Nowadays, everything is done digitally – paying your bills, ordering goods, keeping up with friends and family, and even finding love. 11% of Americans have used a dating app or website to meet their significant other – yours truly included – and moving forward that number is only going to increase.
Online relationships today are commonplace, but remember back in the day, say around the turn of the 21st century, when everything internet was still new and thus a little sketchy? If you were looking for love on the world wide web back then, it wasn’t something you advertised, in fact, it was a bit shameful, like there was something wrong with you, like you couldn’t hack it in the real world and thus had to retreat to the internet, which at the time was perceived as an amalgam of fantasy and reality where nothing could really be trusted.
This is the world and time in which Sean Buckelew’s charming and bittersweet animated short film Lovestreams is set. Taking place in the early 2000s, the film concerns two young folk who meet chatting on AOL IM – remember that? – and who develop strong feelings for one another despite never physically meeting. Their love develops digitally, which is where the film takes a turn into the fantastical, examining issues of connection – technological and emotional – identity, love, and artifice in the age of information.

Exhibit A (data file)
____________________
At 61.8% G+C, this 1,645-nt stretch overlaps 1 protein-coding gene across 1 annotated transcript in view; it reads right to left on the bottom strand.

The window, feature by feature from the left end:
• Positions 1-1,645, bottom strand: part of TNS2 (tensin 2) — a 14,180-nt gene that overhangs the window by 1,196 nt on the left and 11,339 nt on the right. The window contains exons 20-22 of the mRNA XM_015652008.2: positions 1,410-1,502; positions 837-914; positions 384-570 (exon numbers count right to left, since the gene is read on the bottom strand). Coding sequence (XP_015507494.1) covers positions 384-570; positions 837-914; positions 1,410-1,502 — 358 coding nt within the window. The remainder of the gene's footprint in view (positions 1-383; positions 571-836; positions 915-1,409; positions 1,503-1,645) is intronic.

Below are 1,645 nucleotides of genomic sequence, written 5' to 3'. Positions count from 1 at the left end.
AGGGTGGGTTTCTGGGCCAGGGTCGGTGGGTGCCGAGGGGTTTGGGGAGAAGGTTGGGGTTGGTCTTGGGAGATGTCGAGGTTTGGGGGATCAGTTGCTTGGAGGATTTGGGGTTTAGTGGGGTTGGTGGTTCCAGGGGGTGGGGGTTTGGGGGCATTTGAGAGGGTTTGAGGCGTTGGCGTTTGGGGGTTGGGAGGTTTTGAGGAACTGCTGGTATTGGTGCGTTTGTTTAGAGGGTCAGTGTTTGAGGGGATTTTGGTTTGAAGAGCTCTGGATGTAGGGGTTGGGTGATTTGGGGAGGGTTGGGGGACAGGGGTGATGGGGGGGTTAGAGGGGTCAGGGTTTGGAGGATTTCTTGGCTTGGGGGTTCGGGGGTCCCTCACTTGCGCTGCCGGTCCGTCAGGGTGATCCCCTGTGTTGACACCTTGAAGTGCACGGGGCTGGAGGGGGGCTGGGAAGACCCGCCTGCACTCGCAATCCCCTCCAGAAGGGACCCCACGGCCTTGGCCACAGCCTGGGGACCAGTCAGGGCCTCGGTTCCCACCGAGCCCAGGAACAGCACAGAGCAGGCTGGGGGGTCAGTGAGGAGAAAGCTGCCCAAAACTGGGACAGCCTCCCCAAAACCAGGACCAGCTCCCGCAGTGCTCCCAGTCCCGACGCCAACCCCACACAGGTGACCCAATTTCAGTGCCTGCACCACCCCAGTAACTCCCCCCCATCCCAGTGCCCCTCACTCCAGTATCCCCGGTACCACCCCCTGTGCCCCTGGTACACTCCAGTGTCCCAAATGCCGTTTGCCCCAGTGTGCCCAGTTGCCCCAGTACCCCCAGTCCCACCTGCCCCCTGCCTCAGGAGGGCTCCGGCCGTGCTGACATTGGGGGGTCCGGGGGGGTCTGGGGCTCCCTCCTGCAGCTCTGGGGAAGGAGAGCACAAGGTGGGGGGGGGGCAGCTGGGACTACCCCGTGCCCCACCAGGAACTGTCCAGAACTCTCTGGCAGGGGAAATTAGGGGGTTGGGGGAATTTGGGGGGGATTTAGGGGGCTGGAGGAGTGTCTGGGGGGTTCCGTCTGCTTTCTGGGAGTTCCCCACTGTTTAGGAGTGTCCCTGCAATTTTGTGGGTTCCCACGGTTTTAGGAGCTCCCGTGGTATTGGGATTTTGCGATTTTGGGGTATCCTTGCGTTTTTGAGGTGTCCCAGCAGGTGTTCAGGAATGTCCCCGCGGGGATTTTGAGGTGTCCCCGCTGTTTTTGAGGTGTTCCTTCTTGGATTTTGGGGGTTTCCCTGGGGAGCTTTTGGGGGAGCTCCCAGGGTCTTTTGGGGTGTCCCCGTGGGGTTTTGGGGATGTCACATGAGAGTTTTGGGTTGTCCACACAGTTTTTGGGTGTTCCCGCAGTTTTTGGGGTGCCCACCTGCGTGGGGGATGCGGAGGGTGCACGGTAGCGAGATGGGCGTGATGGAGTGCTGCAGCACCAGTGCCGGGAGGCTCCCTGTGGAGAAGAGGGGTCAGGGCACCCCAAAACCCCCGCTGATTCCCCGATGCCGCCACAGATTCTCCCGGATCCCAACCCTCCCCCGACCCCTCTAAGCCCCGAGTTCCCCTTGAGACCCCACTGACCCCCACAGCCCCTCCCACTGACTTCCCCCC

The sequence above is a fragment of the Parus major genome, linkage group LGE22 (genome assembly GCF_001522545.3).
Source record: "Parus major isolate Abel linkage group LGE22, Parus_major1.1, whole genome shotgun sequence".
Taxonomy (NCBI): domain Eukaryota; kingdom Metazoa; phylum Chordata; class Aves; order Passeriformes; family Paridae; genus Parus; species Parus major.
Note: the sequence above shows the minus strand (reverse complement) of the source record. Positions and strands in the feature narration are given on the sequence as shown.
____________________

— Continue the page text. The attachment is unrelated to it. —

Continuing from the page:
Part nostalgia, part eulogy, and all touching, Lovestreams is for anyone who ever felt a connection they couldn’t entirely trust but desperately wanted to believe in; or, you know, all of us.